Synthetic Circuits for Robust Orthogonal Production (SynCrop)
Research Project, 2018 – 2021

MSCA-ITN-ETN - European Training Networks
The repertoire of industrially produced fine chemicals in various biological systems will rapidly expand using the tools from the emerging field of synthetic biology. However, the high-level production of non-natural products or de novo activities through synthetic circuits compromises the integrity of host organisms, which significantly impacts or even prevents the development of an industrial pipeline. Our ability to exploit the potential of synthetic biology for industrial production is constrained by our understanding of the integrated cell response when introducing a new synthetic circuit into the homeostatic network of the cell. SynCrop’s main goal is to establish a European Training Network that merges the fragmented scientific expertise in theoretical, experimental and application-driven quantitative biology to educate the next generation of researchers to construct modular and tunable synthetic circuits and foster the development of novel production platforms for food additives (e.g. vitamins, carotenoids and exopolysaccharides). Researchers with inter-disciplinary skills in both experimental and computational biology are needed to solve complex application-driven problems. SynCrop brings together ten academic partners from quantitative biology, cell engineering, microbial physiology and mathematical modelling fields and six industrial partners, including key experts in metabolic engineering and industrial biotechnology. The consortium will provide 15 early-stage researchers with cutting-edge multi-disciplinary research training, through tailored research projects, rigorous exchange of expertise among researchers and partners, and participation in specialised courses, workshops and conferences augmented by extensive training in complementary skills. SynCrop will generate a strong cohort of highly-employable scientists with unique inter-disciplinary and intersectoral skills to address complex questions and develop innovative biotechnological processes.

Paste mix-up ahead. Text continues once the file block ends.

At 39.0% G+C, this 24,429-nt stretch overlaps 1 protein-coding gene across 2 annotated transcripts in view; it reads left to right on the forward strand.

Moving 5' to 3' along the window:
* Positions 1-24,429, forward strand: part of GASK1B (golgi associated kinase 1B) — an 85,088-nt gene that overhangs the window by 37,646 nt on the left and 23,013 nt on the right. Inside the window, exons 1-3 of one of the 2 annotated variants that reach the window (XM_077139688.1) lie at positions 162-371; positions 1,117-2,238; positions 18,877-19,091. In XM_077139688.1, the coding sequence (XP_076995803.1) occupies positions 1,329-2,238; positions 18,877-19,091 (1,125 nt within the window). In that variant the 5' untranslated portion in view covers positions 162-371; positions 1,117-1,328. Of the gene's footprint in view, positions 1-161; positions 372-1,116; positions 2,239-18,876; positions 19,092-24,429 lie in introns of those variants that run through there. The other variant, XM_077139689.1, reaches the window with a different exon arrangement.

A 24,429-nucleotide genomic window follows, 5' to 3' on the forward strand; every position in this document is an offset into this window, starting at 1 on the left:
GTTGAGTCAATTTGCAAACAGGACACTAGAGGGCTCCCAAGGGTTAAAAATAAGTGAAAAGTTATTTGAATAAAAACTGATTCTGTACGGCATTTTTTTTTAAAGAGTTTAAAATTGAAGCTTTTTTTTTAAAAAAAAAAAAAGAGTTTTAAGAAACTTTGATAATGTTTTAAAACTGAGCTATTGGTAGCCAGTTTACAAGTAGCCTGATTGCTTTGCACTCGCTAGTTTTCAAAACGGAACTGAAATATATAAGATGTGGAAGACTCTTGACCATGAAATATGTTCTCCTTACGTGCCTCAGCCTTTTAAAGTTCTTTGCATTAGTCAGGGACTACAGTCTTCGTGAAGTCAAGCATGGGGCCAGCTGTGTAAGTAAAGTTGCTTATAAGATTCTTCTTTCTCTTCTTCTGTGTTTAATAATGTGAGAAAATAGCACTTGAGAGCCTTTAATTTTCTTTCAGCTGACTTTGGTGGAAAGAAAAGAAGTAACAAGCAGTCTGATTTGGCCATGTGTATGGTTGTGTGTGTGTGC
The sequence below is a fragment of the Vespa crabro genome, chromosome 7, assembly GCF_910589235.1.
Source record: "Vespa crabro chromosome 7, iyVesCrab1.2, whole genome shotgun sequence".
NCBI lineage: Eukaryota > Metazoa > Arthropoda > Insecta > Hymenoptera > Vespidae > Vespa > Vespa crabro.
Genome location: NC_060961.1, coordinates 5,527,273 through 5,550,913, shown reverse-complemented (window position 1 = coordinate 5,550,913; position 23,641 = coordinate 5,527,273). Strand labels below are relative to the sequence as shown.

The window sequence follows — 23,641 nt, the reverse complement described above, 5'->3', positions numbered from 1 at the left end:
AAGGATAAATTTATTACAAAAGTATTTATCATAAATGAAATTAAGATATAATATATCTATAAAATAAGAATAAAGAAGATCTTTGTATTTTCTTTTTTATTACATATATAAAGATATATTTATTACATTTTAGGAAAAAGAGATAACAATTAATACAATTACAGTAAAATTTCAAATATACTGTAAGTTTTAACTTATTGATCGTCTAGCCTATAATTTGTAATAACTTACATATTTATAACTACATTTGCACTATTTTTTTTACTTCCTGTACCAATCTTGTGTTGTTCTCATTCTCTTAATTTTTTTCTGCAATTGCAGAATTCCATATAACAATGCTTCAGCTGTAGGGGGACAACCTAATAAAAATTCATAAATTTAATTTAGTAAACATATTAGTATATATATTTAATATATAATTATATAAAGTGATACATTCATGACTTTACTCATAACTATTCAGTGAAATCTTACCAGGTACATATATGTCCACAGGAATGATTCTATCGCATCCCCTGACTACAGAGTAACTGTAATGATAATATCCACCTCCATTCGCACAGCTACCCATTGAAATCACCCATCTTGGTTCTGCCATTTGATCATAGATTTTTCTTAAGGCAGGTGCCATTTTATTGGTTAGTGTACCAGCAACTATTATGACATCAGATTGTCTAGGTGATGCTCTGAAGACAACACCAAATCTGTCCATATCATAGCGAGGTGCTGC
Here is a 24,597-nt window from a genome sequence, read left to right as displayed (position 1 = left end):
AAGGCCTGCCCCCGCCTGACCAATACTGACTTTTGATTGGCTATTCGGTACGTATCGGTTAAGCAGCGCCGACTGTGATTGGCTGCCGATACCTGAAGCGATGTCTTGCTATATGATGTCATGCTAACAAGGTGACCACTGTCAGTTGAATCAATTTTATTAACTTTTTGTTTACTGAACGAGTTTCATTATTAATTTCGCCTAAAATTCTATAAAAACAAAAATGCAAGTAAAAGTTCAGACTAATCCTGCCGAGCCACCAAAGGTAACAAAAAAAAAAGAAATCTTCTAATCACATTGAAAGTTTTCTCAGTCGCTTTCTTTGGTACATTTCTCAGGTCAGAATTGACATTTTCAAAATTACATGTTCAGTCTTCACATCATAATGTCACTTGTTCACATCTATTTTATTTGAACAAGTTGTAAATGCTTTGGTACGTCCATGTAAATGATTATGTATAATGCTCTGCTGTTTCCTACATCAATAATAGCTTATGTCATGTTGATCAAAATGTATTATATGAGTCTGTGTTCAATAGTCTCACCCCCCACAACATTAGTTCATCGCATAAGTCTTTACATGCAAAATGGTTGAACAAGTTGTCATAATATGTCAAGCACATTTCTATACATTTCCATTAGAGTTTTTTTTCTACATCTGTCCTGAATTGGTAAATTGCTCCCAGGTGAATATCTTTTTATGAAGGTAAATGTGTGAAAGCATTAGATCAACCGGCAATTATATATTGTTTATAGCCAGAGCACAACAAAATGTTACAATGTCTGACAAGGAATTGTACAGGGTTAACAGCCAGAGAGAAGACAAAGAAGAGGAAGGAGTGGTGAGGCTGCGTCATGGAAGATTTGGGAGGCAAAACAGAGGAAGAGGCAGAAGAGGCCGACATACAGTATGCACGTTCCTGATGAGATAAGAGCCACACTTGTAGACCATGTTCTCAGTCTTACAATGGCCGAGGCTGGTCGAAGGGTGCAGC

Stefan Hohmann (contact)

Chalmers, Biology and Biological Engineering


Biosyntia Aps

Horsholm, Denmark

Chr. Hansen

Hoersholm, Denmark

DSM Food Specialties

Delft, Netherlands

Stichting VU-VUmc

Amsterdam, Netherlands

Swiss Federal Institute of Technology in Zürich (ETH)

Zürich, Switzerland

Technische Universität Berlin

Berlin, Germany

University of Hamburg

Hamburg, Germany


European Commission (EC)

Project ID: EC/H2020/764591
Funding Chalmers participation during 2018–2021

Related Areas of Advance and Infrastructure

Sustainable development

Driving Forces


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